A key determinant of success for the biodiversity market will be the design of underpinning policy and regulation. While the Environment Act sets the framework for biodiversity net gain, full details on its implementation are still being provided through secondary legislation, policy and guidance. We will maintain an active interest in the development of biodiversity net-gain policy, including the role of private finance in bringing forward supply, offering advice to government where appropriate.

Difficulty in projecting the future structure of the biodiversity market is an important barrier to private investment. Uncertainties include demand for offsite habitat creation and the price of biodiversity units. We will monitor the early development of the market and consider where it may be appropriate for UKIB to step in and take additional risk to bring forward necessary supply. Voluntary markets for biodiversity gain may also provide a route for investment.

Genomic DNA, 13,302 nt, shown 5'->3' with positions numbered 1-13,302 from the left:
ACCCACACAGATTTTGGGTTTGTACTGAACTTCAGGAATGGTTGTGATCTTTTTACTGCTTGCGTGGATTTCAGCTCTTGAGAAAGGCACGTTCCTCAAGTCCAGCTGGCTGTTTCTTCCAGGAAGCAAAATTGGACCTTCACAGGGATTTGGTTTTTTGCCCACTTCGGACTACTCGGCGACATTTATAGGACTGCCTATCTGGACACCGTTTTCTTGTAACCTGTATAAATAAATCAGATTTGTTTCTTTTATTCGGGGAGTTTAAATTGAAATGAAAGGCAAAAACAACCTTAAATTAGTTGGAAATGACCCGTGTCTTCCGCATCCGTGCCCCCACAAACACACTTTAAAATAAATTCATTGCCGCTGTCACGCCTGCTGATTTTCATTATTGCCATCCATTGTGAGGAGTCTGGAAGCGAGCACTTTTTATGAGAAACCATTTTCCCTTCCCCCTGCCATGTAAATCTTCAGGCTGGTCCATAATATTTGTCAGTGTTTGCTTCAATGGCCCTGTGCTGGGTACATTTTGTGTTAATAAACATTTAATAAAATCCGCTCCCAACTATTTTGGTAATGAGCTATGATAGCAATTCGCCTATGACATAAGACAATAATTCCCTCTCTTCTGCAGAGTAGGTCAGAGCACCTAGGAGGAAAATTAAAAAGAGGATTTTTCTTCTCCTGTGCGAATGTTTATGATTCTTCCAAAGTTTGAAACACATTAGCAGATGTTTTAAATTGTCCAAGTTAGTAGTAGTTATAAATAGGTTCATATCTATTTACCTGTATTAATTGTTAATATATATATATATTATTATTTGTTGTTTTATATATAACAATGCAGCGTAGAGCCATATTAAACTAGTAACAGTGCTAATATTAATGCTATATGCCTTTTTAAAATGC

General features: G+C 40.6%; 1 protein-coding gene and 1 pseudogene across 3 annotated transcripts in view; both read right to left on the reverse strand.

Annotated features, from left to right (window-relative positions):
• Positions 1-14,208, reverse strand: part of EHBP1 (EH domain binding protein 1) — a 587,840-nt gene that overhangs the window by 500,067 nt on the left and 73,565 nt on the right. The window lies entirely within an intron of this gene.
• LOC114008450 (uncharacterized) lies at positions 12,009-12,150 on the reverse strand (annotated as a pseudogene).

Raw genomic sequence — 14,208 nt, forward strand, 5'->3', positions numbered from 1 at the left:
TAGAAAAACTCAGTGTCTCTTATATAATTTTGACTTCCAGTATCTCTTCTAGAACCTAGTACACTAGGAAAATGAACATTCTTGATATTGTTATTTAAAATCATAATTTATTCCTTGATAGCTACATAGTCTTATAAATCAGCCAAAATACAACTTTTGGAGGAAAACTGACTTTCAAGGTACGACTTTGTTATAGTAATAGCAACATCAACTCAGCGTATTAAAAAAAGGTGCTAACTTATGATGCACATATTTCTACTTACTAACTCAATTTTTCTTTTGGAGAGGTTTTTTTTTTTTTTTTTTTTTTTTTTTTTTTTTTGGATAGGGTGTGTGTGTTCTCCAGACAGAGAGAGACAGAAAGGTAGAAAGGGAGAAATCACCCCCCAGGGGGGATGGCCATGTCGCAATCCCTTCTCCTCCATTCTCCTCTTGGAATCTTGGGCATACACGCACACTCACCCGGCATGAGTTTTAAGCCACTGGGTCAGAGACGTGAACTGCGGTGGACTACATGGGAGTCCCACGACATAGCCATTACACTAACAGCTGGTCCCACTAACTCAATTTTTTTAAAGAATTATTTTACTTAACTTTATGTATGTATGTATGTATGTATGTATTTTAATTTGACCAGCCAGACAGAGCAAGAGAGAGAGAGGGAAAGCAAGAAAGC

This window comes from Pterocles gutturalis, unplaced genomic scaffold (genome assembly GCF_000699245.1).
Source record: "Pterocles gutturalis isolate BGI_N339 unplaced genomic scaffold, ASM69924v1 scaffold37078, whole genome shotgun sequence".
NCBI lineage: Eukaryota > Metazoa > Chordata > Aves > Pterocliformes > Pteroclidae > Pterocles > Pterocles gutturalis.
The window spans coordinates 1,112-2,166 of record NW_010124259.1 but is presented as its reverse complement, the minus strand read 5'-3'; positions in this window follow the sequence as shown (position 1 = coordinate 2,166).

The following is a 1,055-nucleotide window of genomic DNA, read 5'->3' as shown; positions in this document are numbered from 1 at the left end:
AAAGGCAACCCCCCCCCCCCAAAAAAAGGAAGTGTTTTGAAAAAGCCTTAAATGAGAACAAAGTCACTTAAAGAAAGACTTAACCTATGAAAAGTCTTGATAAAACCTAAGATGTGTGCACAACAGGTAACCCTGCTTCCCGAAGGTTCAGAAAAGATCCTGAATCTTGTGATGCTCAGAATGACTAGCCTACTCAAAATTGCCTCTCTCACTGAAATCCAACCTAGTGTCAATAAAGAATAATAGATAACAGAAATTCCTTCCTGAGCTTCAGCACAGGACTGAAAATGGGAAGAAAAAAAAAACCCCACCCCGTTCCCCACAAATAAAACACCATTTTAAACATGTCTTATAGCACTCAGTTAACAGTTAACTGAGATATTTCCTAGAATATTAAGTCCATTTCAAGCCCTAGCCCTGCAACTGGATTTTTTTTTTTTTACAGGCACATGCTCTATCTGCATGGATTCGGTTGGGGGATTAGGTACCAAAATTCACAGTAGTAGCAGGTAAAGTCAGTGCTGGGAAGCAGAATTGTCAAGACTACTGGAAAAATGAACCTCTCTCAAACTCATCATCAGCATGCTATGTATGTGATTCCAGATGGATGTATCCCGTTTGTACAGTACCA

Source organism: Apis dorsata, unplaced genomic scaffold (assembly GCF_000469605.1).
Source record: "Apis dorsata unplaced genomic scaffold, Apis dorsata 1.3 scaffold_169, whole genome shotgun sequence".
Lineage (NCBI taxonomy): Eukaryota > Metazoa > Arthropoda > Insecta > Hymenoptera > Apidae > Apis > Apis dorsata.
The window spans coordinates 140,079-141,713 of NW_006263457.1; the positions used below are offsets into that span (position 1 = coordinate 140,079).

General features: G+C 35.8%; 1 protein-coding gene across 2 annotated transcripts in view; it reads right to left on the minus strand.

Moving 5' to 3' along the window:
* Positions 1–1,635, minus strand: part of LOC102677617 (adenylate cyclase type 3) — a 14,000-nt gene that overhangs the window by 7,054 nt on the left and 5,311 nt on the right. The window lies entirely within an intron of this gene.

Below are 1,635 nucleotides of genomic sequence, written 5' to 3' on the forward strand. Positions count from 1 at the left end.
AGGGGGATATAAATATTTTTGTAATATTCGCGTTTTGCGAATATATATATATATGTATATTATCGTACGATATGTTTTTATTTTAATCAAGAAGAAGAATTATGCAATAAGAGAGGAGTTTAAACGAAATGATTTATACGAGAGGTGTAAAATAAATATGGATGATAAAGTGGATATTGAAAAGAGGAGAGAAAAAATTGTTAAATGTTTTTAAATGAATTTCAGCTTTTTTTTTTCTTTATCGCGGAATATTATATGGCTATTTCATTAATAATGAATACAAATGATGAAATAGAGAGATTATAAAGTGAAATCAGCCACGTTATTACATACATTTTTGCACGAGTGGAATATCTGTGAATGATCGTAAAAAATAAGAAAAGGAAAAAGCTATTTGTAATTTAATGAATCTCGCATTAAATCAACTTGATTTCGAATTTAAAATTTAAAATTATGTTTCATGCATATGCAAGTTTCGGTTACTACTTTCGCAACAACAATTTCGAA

‘Water companies are trialling the application of green infrastructure, such as constructed wetlands, that reduce carbon emissions’

Local authorities will play an important role in overseeing the delivery of biodiversity net gain, and some are applying this requirement ahead of statute. We will engage with these early adopters to better understand market dynamics and the lessons learned to date. Where opportunities emerge, we will look to invest in projects that address scarcity of supply within local planning authority areas. We are also interested in whether UKIB can play a role in raising the skills and capacity of authorities seeking to deliver biodiversity net-gain projects.

Water resources are at the forefront of climate resilience – and a unique challenge.

Defra’s 25-year environment plan signals a fundamental shift to driving environmental improvements in England through a natural capital approach. This is reflected in the department’s recent statement of strategic priorities for the 2024 Price Review (PR24), which calls on Ofwat to increase the use of nature-based solutions by water companies.

Defra expects these solutions to be delivered as a matter of preference, where risks are understood, controlled and proportionate to potential benefits. Nature-based solutions are perceived as riskier than traditional engineered solutions to raw water protection, wastewater treatment and flood mitigation, and are likely to require patient capital to support their rollout at scale.